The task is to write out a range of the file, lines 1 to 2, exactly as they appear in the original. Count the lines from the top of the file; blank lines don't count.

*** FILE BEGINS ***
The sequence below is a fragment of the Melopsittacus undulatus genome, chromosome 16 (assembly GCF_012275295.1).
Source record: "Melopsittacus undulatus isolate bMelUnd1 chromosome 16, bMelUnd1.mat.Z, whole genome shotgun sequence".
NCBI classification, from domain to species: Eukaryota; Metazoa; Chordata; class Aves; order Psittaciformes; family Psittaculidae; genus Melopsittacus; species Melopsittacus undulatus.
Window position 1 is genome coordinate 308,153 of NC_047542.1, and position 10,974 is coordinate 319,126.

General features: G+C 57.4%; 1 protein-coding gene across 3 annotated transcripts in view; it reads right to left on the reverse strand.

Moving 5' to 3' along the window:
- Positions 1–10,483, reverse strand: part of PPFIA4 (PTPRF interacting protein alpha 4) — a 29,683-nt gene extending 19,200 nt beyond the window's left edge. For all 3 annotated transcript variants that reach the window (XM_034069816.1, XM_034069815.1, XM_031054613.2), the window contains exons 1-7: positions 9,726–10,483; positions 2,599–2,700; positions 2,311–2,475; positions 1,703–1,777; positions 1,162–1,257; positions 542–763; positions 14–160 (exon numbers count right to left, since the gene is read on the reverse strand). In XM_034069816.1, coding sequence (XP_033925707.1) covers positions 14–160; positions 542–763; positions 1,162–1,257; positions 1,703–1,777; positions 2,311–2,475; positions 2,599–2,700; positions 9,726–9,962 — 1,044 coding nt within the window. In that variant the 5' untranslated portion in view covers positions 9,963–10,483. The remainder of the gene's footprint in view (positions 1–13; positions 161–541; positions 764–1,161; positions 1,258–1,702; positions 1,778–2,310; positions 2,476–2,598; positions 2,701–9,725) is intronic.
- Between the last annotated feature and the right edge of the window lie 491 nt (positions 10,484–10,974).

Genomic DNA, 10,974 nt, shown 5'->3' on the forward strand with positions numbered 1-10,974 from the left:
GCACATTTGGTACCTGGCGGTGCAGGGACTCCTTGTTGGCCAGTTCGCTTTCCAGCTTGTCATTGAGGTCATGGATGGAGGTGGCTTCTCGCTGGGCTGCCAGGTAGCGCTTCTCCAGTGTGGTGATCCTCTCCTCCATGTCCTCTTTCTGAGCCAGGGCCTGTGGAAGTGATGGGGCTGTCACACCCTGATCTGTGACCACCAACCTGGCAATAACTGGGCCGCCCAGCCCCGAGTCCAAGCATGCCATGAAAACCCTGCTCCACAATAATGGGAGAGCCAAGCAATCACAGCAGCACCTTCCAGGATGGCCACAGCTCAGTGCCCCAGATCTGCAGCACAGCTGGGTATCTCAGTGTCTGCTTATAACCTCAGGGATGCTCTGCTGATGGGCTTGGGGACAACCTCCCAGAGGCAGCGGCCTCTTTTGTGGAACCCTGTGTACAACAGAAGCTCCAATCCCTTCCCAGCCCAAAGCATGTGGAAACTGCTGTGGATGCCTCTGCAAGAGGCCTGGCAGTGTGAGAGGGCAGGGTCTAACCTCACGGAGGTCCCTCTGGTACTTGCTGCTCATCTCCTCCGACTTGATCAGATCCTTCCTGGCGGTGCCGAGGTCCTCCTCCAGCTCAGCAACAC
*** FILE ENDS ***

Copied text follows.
The sequence below is a fragment of the Melopsittacus undulatus genome, chromosome 16 (assembly GCF_012275295.1).
Source record: "Melopsittacus undulatus isolate bMelUnd1 chromosome 16, bMelUnd1.mat.Z, whole genome shotgun sequence".